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Document imaging systems

Library Systems Newsletter [June 1990]

Image for Document imaging systems

WORM (write once read many) optical digital disk technology has not yet become a factor in electronic publishing, but it is now well established as an in-house document imaging tool. Hundreds of organizations now scan paper documents and store them in document imaging systems. While the insurance industry is moving the most quickly to incorporate the technology, a number of libraries are selectively converting manuscripts and other archival materials.

Document imaging systems offer a number of benefits. First, they can condense the information that is contained in paper documents by converting the images into digital form and storing them on optical digital disks, saving significant amounts of space. Removable 5 1/4- and six-inch optical digital disk cartridges are used on PCs and small multi-user systems. Each disk can store the information contained on 10,000 pages. Optical digital disks with larger diameters (8, 10, and 12 inches) can store proportionately greater numbers of pages and large jukebox-type optical digital disk systems, which fit in a desk-size module, can accommodate information that would require from 150 to 300 four-drawer filing cabinets.

A second benefit of the technology is ease of access. Information stored on optical digital disks can be organized and retrieved using computer-based indexing and searching software. Each document--whether a single image or multiple images--may be tagged with any number of fixed search parameters, such as name, title, subject, date, number, etc It may also have more general parameters containing keyword indexes, summaries or abstracts, and notes or comments. Any or all of these can be used to initiate a multi-level or relational search, thus allowing one to access a specific document or a group of related documents.

The third benefit of the technology is relatively rapid retrieval and delivery. It takes from 10 to 30 seconds to retrieve an image from an electronic file containing millions of images and forward it to a user workstation.

Fourth, the technology offers multi-user and off-site access. Document imaging systems allow multiple users at different sites to access and view the same image simultaneously. The image can be electronically replicated and transmitted to as many people as need to see it.

Finally, the technology offers document integrity and security. Once stored on an optical digital disk, a document image cannot be misplaced, misfiled, altered, marked-up, or otherwise mutilated. In the case of restricted documents, access rights to some or all of the images can be granted or restricted.

A document imaging system can be a standalone system or it can be interface with a conventional automated library system. At this time the interface would have to be custom-developed.

A variety of companies market a diverse mix of document imaging systems ranging from PC-based to mainframe-based products. Some vendors are devoted exclusively to this market niche. They include FileNet, Acctex and Metafile. Others have their roots in the records management industry and offer document imaging using optical digital disk as an extension of their micrographics business. They include Bell & Howell, Canon U.S.A., Eastman Kodak, Minolta, and 3M. Among the first of the computer manufacturers to enter the market were Wang Laboratories, IBM, Digital Equipment Corporation, and Hewlett-Packard. They consider the scanners and optical digital disk drives as yet additional computer peripherals. IBM is the leader in PC-based systems. The others focus their efforts on multi-user systems.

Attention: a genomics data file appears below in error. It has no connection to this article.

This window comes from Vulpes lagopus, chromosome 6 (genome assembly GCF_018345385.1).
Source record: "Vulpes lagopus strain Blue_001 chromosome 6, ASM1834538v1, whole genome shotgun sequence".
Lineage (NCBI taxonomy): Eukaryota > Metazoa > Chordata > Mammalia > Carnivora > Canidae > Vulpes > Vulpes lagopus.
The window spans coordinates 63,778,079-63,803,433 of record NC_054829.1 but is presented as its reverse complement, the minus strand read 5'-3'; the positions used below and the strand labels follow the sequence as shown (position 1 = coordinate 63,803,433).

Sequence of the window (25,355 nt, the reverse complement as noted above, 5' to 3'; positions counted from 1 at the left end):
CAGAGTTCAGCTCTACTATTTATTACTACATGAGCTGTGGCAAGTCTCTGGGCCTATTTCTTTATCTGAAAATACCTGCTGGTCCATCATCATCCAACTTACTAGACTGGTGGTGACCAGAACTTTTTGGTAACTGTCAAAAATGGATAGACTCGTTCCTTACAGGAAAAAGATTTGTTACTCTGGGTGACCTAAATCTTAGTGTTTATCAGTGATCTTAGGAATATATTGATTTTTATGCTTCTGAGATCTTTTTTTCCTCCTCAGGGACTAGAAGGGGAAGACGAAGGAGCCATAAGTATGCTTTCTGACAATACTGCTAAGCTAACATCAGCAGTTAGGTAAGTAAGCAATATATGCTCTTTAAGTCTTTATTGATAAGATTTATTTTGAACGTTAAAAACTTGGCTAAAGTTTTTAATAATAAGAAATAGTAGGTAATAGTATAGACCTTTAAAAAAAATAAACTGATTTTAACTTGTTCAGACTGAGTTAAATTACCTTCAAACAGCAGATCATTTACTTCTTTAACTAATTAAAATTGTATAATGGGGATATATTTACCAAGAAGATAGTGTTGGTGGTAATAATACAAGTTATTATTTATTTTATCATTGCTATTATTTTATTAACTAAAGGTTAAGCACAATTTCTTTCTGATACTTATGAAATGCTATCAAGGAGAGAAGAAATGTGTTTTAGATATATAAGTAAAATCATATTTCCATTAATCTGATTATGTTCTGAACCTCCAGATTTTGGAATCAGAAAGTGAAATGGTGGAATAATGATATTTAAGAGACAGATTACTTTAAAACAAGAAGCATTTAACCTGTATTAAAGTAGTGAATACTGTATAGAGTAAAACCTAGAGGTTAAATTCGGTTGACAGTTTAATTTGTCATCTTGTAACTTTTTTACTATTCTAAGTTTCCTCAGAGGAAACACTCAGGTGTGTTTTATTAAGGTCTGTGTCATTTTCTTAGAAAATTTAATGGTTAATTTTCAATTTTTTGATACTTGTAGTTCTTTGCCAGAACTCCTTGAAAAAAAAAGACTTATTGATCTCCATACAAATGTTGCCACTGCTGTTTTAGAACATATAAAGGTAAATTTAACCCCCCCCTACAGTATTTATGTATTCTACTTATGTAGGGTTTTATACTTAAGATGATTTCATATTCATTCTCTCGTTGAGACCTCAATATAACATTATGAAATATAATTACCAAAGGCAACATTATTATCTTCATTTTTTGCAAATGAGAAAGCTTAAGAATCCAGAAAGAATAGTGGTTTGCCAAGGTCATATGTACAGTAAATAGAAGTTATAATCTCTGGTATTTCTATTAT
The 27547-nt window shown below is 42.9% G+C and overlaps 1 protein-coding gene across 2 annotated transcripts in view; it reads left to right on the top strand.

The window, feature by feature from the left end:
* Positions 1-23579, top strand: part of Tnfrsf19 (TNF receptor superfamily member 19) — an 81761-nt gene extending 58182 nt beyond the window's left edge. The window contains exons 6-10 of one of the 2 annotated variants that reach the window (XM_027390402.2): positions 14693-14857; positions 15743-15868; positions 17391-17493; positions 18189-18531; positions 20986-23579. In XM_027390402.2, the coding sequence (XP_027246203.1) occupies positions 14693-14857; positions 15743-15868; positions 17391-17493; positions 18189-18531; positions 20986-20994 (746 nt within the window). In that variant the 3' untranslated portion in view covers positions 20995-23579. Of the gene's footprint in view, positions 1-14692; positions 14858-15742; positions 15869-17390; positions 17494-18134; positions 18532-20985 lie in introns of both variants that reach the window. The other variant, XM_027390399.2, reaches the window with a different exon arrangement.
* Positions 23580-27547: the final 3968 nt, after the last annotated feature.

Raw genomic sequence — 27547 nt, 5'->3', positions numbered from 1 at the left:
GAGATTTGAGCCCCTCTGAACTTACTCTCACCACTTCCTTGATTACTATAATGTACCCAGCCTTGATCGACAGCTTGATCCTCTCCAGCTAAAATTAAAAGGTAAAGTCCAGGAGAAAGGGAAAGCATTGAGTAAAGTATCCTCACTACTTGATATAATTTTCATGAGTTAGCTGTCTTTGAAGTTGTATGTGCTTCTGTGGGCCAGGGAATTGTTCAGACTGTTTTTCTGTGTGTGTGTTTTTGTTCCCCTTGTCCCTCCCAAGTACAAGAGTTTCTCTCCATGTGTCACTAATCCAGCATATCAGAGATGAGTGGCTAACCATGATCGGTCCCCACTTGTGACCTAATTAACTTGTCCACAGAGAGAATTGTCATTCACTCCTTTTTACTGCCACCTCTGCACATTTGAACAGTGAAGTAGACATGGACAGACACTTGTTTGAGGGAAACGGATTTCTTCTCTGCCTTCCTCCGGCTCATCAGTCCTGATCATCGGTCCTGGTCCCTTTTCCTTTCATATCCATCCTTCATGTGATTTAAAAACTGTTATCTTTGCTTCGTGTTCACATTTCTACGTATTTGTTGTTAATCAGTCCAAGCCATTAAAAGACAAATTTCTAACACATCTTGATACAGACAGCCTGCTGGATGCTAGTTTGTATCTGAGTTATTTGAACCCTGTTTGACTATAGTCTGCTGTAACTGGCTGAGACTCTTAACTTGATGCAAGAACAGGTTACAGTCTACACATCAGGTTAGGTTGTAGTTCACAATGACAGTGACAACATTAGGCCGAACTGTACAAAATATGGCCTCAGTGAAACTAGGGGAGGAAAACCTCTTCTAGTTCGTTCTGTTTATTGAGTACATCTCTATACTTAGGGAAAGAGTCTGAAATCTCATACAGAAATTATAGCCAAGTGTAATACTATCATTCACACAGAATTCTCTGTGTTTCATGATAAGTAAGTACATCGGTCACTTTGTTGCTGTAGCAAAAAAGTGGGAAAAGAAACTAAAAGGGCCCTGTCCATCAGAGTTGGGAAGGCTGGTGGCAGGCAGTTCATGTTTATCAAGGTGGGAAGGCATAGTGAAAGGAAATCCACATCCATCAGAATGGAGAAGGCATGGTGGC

Hardware needed includes a scanner, a CPU (from a PC to a mainframe), a conversion chip set or card to convert the images to electronic code, and a rapid access storage device (a WORM optical digital disk or a magnetic disk if very fast response time is required). On the low end, a scanner costs as little as $1,000, the CPU as little as $3,000, the chip set $200, and a small optical digital disk drive as little as $2,500. However, the typical fully configured PC-based system costs well in excess of $9,000. Applications software adds another $1,000 or more. Multi-user systems cost even more on a per-workstation basis--sometimes as much as $20,000 each. A major factor in the cost differential is the applications software cost--as little as $1,000 for a simple PC package to well over $100,000 for large, complex systems.

While no local library system vendor integrates document imaging with its system, it is possible to access an imaging system from any terminal on a local library system through a "gateway" in the latter system's CPU. Many vendors now offer such a capability. Recent products introductions by Comstow, Geac, and VTLS are described elsewhere in this issue.

View Citation
Publication Year:1990
Type of Material:Article
Language English
Published in: Library Systems Newsletter
Publication Info:Volume 10 Number 06
Issue:June 1990
Publisher:American Library Association
Place of Publication:Chicago, IL
Notes:Howard S. White, Editor-in-Chief; Richard W. Boss and Judy McQueen Contributing Editors
Subject: Imaging technologies
Optical storage technology
Record Number:4748
Last Update:2022-08-06 23:28:46
Date Created:0000-00-00 00:00:00